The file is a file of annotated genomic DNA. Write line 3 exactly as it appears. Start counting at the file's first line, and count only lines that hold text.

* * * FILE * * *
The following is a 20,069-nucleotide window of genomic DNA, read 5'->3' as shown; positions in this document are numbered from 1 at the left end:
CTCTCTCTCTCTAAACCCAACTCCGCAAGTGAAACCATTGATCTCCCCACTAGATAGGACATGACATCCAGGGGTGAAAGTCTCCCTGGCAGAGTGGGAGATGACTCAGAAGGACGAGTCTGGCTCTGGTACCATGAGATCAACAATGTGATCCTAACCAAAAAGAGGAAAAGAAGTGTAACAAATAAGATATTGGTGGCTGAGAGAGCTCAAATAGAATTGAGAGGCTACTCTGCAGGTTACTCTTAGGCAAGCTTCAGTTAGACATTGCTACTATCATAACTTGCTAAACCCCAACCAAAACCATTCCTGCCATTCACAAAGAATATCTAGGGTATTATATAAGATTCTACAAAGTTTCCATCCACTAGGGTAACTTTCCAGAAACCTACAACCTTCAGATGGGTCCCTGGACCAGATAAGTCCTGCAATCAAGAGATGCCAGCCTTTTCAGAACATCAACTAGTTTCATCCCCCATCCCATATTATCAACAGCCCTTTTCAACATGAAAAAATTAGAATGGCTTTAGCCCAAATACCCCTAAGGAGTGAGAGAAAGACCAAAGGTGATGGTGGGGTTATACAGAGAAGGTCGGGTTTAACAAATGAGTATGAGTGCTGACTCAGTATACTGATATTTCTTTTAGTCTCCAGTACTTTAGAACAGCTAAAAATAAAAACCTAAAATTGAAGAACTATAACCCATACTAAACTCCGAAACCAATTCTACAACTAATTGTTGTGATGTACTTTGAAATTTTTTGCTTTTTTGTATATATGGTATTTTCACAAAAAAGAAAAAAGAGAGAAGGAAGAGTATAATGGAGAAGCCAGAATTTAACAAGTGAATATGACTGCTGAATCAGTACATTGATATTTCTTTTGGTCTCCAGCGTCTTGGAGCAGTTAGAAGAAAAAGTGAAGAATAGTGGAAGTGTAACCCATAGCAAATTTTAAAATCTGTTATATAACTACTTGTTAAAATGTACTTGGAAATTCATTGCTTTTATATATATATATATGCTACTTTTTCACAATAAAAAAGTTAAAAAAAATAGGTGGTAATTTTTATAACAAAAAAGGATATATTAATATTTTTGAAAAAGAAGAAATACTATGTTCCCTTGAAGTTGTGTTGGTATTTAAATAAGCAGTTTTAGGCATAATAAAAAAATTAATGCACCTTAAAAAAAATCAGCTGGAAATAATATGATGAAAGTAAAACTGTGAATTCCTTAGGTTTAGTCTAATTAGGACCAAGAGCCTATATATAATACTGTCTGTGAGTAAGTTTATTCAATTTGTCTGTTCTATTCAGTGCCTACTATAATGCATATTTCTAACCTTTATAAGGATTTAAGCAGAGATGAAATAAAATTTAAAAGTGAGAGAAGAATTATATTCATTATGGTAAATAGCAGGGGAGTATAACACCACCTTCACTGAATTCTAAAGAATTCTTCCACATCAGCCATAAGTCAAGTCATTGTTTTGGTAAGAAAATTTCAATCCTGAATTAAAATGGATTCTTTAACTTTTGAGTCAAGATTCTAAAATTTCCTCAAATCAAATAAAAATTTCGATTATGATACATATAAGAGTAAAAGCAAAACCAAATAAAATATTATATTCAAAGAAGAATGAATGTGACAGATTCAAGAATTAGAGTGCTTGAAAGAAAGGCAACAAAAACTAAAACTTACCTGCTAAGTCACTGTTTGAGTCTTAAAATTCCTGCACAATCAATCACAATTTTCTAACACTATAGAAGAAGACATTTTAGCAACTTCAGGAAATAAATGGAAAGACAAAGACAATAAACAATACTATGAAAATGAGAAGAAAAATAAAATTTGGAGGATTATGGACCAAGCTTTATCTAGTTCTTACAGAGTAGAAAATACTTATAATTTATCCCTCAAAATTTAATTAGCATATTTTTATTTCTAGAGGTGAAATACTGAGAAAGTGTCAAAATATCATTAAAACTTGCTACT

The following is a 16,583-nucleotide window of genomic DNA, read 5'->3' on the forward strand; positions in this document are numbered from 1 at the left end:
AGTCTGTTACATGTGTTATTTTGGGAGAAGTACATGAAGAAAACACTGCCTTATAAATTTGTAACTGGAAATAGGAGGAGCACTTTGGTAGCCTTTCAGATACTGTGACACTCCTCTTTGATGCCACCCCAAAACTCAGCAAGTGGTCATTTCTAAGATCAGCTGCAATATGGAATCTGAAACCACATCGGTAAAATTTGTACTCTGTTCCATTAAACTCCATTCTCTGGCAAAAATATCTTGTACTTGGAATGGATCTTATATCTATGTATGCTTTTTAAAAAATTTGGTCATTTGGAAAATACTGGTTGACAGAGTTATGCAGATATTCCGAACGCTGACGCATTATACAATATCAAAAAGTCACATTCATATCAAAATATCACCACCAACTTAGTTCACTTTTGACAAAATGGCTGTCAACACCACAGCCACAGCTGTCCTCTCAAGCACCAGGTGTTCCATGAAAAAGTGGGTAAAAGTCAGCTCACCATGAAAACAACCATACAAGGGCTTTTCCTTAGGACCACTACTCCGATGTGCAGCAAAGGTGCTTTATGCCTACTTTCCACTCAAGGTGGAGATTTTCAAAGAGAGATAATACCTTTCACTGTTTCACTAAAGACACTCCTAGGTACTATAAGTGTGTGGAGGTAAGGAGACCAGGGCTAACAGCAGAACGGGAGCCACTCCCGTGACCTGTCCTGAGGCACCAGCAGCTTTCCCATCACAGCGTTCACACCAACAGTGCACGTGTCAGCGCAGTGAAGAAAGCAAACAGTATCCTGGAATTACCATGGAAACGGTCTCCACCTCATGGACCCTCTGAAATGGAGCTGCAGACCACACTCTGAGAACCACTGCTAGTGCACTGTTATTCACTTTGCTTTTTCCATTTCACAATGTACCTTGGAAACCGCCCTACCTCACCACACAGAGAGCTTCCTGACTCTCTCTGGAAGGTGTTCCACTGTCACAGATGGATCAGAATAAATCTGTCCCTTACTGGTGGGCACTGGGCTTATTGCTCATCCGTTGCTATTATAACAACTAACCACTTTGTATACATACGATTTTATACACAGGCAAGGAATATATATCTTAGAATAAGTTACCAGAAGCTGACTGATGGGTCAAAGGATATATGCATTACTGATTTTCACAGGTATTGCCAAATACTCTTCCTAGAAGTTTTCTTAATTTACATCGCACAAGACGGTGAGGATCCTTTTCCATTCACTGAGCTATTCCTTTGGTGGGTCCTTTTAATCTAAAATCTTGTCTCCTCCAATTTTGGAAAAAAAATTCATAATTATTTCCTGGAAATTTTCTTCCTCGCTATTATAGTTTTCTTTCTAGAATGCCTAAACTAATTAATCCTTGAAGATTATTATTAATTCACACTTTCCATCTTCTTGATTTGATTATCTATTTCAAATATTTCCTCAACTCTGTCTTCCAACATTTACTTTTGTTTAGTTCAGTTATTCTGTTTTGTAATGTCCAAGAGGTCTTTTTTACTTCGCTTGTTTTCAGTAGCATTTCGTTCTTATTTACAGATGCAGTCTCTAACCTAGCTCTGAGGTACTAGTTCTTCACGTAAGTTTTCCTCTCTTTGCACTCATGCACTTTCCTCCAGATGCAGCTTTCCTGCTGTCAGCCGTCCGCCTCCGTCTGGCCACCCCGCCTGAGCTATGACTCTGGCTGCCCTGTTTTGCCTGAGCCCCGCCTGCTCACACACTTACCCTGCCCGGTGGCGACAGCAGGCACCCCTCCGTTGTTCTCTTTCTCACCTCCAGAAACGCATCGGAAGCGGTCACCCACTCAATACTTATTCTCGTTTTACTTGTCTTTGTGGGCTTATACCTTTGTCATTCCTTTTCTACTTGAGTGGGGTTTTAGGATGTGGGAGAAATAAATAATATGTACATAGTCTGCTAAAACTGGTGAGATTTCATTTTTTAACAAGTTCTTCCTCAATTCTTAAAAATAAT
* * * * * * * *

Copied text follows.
The following is a 16,583-nucleotide window of genomic DNA, read 5'->3' on the forward strand; positions in this document are numbered from 1 at the left end: